• March 26 – Republican leader Segismundo Casado López telegraphs Nationalist leader Francisco Franco, announcing that the Spanish Republican Air Force will surrender to Nationalist forces the following day. Franco replies that Nationalist armies would advance on Republican territory anyway.[11]

AprilEdit

  • April 1 – Nationalist leader Francisco Franco announces that the Spanish Civil War has ended in a complete Nationalist victory. During the 32½-month war, the Nationalists have used about 1,300 aircraft and the Republicans about 1,500; about 10,000 people have died in air attacks. Early Republican numerical air superiority had been challenged almost immediately by the technical superiority of Italian Fiat CR.32 fighters and Savoia-Marchetti SM.81, and German Junkers Ju 52 bomber-transports; Soviet Polikarpov I-15 and I-16 fighters had given the Republicans air superiority in the winter of 1936-1937, but the Nationalists had achieved lasting air superiority after German Messerschmitt Bf 109 fighters and Heinkel He 111 bombers and Italian Savoia-Marchetti SM.79 bombers had arrived in 1937. Germany has sent about 600 aircraft to Spain, Italy about 660, the Soviet Union 1,000, and other countries (principally France) about 350. The German, Italian, and Soviet air forces have learned a great deal about the employment of modern aircraft in warfare through their involvement, and the Luftwaffe's Condor Legion in particular has used the conflict to test new aircraft and revolutionary new air warfare concepts.[12][13]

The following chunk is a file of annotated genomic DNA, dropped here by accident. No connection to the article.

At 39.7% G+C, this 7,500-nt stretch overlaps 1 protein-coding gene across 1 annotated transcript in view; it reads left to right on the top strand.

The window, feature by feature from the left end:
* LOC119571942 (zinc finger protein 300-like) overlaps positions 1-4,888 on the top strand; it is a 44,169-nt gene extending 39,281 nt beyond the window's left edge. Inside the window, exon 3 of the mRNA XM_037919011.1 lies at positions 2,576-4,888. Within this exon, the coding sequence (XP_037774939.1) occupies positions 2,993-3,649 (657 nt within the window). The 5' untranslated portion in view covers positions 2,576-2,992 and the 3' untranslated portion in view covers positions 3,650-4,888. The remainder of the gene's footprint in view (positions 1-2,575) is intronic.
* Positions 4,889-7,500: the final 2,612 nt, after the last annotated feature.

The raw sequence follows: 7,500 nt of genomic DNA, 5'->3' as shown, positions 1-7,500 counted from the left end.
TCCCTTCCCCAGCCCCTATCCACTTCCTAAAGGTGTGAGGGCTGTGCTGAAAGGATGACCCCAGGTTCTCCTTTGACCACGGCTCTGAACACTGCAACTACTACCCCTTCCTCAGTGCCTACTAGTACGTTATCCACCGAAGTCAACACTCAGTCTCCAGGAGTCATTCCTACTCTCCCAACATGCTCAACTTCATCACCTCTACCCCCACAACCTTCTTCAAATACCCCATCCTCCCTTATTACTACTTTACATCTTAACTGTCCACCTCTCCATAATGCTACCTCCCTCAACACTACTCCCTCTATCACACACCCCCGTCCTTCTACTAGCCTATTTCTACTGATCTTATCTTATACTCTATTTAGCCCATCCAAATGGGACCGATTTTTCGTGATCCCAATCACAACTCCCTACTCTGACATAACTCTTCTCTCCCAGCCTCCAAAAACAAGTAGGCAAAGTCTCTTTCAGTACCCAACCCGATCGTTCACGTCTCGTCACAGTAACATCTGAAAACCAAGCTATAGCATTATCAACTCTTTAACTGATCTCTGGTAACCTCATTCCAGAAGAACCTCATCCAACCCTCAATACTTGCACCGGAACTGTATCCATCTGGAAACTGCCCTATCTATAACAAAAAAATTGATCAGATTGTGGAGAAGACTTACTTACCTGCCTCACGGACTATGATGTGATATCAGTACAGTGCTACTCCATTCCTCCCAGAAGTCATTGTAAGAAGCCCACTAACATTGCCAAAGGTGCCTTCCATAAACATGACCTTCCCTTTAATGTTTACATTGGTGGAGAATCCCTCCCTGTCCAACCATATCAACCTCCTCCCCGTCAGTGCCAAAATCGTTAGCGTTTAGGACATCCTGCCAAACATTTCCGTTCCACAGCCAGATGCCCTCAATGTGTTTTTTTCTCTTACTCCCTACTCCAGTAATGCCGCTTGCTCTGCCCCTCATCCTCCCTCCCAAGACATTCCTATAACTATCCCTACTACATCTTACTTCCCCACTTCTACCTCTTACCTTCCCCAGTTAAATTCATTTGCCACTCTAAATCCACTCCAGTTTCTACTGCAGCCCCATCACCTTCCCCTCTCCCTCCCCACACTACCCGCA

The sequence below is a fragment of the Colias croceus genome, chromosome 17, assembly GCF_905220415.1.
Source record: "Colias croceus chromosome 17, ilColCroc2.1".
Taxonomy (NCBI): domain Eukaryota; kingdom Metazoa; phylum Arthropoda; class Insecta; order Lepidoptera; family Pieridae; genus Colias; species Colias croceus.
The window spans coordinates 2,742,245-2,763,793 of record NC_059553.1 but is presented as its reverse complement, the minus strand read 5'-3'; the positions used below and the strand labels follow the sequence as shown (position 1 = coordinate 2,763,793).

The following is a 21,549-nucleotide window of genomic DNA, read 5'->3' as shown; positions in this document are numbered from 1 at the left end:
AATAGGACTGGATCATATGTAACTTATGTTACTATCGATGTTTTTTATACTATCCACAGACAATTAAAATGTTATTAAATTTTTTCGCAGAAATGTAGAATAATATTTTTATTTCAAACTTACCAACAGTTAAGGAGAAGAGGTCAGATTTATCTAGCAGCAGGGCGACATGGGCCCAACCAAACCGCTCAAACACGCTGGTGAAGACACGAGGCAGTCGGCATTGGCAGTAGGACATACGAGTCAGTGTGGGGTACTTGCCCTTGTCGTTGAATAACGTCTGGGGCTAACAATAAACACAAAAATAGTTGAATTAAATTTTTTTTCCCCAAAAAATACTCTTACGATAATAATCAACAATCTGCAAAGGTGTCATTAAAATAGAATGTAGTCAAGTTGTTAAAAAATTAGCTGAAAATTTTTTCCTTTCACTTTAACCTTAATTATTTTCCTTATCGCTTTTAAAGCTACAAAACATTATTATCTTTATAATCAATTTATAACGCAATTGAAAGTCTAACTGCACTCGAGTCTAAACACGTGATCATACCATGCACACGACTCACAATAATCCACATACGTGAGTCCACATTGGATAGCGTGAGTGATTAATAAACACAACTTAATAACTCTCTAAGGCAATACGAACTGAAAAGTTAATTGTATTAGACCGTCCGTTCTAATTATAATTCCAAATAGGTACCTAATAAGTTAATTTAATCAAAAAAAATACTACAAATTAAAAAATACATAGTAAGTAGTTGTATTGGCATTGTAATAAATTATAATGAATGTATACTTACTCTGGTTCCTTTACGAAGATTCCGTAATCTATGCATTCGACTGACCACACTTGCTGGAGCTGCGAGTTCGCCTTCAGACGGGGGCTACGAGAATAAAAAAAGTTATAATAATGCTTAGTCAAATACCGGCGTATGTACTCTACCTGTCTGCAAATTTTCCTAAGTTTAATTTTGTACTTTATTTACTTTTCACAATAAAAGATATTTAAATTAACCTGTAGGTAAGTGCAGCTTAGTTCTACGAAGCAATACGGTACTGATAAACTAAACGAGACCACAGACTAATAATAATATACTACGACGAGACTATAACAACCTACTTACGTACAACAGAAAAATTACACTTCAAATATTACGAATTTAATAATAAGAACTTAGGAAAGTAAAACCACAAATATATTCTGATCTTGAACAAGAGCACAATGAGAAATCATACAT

• April 3 – The leading ace of the Spanish Civil War, the Nationalist pilot Joaquín García Morato y Castaño, dies when his Fiat CR.32 fighter crashes while he is performing low-level aerobatics for newsreel cameras. He had scored 40 victories during the war.

MayEdit

  • The Imperial Japanese Navy's air arm conducts the first Japanese bombing raid on Chungking, China, an incendiary raid which causes huge fires and inflicts enormous casualties. Raids will increase in size and intensity over the next two years.[14]
  • May 22 – The German Condor Legion holds a farewell parade in León, Spain.[15]